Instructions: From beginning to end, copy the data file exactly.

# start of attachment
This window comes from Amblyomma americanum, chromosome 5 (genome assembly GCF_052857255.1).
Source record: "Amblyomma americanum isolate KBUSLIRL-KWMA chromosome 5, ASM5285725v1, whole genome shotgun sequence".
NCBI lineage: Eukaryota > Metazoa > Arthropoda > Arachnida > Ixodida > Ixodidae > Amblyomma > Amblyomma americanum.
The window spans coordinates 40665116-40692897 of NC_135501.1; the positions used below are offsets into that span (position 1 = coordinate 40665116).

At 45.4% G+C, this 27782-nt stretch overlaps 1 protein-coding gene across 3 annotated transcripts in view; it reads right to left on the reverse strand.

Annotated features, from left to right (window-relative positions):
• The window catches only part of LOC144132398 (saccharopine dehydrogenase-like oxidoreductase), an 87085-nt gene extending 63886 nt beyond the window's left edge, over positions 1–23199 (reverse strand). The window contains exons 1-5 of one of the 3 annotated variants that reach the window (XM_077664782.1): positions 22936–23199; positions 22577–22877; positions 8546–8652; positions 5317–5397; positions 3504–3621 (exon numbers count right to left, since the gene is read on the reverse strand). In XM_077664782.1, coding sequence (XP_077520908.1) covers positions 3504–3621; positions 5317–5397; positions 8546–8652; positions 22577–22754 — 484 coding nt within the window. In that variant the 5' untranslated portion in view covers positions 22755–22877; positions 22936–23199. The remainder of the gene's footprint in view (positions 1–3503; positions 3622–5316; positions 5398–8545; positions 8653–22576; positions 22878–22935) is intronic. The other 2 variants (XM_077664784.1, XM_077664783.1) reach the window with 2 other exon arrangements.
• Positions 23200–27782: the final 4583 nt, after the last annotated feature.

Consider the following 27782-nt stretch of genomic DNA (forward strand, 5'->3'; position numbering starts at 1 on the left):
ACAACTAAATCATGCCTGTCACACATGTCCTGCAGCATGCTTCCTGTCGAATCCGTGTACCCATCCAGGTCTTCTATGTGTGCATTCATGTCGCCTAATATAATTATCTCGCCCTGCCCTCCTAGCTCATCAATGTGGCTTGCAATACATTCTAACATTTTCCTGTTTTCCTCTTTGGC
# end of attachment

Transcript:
This window comes from Amblyomma americanum, chromosome 5 (genome assembly GCF_052857255.1).
Source record: "Amblyomma americanum isolate KBUSLIRL-KWMA chromosome 5, ASM5285725v1, whole genome shotgun sequence".
NCBI lineage: Eukaryota > Metazoa > Arthropoda > Arachnida > Ixodida > Ixodidae > Amblyomma > Amblyomma americanum.
The window spans coordinates 40665116-40692897 of NC_135501.1; the positions used below are offsets into that span (position 1 = coordinate 40665116).

At 45.4% G+C, this 27782-nt stretch overlaps 1 protein-coding gene across 3 annotated transcripts in view; it reads right to left on the reverse strand.

Annotated features, from left to right (window-relative positions):
• The window catches only part of LOC144132398 (saccharopine dehydrogenase-like oxidoreductase), an 87085-nt gene extending 63886 nt beyond the window's left edge, over positions 1–23199 (reverse strand). The window contains exons 1-5 of one of the 3 annotated variants that reach the window (XM_077664782.1): positions 22936–23199; positions 22577–22877; positions 8546–8652; positions 5317–5397; positions 3504–3621 (exon numbers count right to left, since the gene is read on the reverse strand). In XM_077664782.1, coding sequence (XP_077520908.1) covers positions 3504–3621; positions 5317–5397; positions 8546–8652; positions 22577–22754 — 484 coding nt within the window. In that variant the 5' untranslated portion in view covers positions 22755–22877; positions 22936–23199. The remainder of the gene's footprint in view (positions 1–3503; positions 3622–5316; positions 5398–8545; positions 8653–22576; positions 22878–22935) is intronic. The other 2 variants (XM_077664784.1, XM_077664783.1) reach the window with 2 other exon arrangements.
• Positions 23200–27782: the final 4583 nt, after the last annotated feature.

Consider the following 27782-nt stretch of genomic DNA (forward strand, 5'->3'; position numbering starts at 1 on the left):
ACAACTAAATCATGCCTGTCACACATGTCCTGCAGCATGCTTCCTGTCGAATCCGTGTACCCATCCAGGTCTTCTATGTGTGCATTCATGTCGCCTAATATAATTATCTCGCCCTGCCCTCCTAGCTCATCAATGTGGCTTGCAATACATTCTAACATTTTCCTGTTTTCCTCTTTGGC